Isn't it ironic, don't u see...
It's like having a tram pass for two months
And never get checked.
Forget it once because of changing coats
And you're fucked.
The good thing in all this story is i got away with it eventually. The guy knew a bit of English, I tried explaining it was at home and I could get it for him, and that I had no id whatsoever.
Still he called a policeman in the station who didn't know any English, so I got as expressive as I could trying to show him I had nothing in my pockets and stuff. He probably thought of the trouble I would put him through if he were to take me to the Police (and about losing the morning dough nuts and coffee?)
Anyway, unlike in Iasi for example, I heard that here u only pay a small amount of money if you have a subscription but you don't have it with you, it's like 50CZK if you show it afterwards (cinzej'de mii) and also the controleurs seem to have kind of a human side. Anyway I still have a couple of unpaid fines in Iasi for similar things, so I refresh my message for those obtuse brutes: 'Screw you', the tram is also way much better and smoother here even though they look the same. I guess it's the tracks that matter, alllooooo primariaaaaaaaa Iasi, trezireeeeeaaaa...
Okay, mind that last part...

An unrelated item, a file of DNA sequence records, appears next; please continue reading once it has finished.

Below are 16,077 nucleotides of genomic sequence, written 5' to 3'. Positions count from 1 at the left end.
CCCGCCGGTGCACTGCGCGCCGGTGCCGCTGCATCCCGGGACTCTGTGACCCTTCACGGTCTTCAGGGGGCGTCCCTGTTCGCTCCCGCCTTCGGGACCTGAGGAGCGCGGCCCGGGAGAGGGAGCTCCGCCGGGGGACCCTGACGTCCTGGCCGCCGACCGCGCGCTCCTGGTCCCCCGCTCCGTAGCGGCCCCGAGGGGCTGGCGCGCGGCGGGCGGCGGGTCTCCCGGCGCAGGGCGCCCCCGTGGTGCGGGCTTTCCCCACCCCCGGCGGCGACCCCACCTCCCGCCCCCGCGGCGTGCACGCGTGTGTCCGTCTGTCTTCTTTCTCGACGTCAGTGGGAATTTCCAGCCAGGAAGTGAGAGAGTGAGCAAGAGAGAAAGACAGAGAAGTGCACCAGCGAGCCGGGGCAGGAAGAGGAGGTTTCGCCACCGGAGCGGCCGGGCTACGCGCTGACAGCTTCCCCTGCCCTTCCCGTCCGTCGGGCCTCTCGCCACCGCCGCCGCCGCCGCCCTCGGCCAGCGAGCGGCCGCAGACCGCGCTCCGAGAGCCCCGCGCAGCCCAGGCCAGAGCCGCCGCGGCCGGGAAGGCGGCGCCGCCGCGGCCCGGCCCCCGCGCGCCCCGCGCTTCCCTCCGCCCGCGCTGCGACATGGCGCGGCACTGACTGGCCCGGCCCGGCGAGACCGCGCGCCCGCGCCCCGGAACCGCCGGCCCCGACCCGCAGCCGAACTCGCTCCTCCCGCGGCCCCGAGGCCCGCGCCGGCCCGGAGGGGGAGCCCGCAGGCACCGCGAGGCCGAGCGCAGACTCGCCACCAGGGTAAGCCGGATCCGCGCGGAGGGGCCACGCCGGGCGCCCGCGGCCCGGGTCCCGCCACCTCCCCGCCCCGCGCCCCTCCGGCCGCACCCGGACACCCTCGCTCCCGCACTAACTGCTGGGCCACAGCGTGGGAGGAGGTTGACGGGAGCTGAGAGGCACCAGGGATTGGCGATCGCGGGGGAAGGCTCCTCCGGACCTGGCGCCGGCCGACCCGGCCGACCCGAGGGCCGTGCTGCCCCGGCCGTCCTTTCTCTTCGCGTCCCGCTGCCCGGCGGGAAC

So I guess it's a lucky day after all, or I'd better see how it goes from now on.
November 22, 2006
Isn't it ironic, don't u see...
November 21, 2006
November 17, 2006
Tomorrow is a national holiday in CZ, the communism day, a reminder of what this meant for the Czech people for over 50 years and a 'don't try this ever again' kind of warning.
I think such an event is of great importance in order to raise awareness in the new generation and to remind the older ones about how things were during those times and maybe help them shake off some old habits and conceptions. As I heard there will be several activities taking place and AIESEC has a schedule for trainees as well.
The fall of the regime was peaceful in CZ with the velvet revolution and as far as I know the country didn't have such harsh times as Romania had and yet they show so much importance to what happened during those 50 years and I congratulate them for doing so.
There are much stronger reasons for Romania to have such a day to remember all the people (most of them young and brave enough to take the streets) who lost their lives in the revolution, instead nobody seems to give a damn about them and what they stood for.
I felt quite ashamed for not having such a commemoration in Romania and what's worse is that it only struck me when I heard about the events that are about to take place tomorrow here in CZ.
I guess we're much more used to forgetting where we come from and taking for granted everything we have now, always wanting more and more. We should never forget what happened then so that we won't make that mistake ever again and also we should be much more grateful for the country we have now and try to make things better.
If not now, in the near future this will be surely forgotten by the new generation, another page in the history book, but still such a recent and painful page.
We should do more to commemorate and shed light on the events that happened.
So, happy non-communist days to you all, try to make the best of them!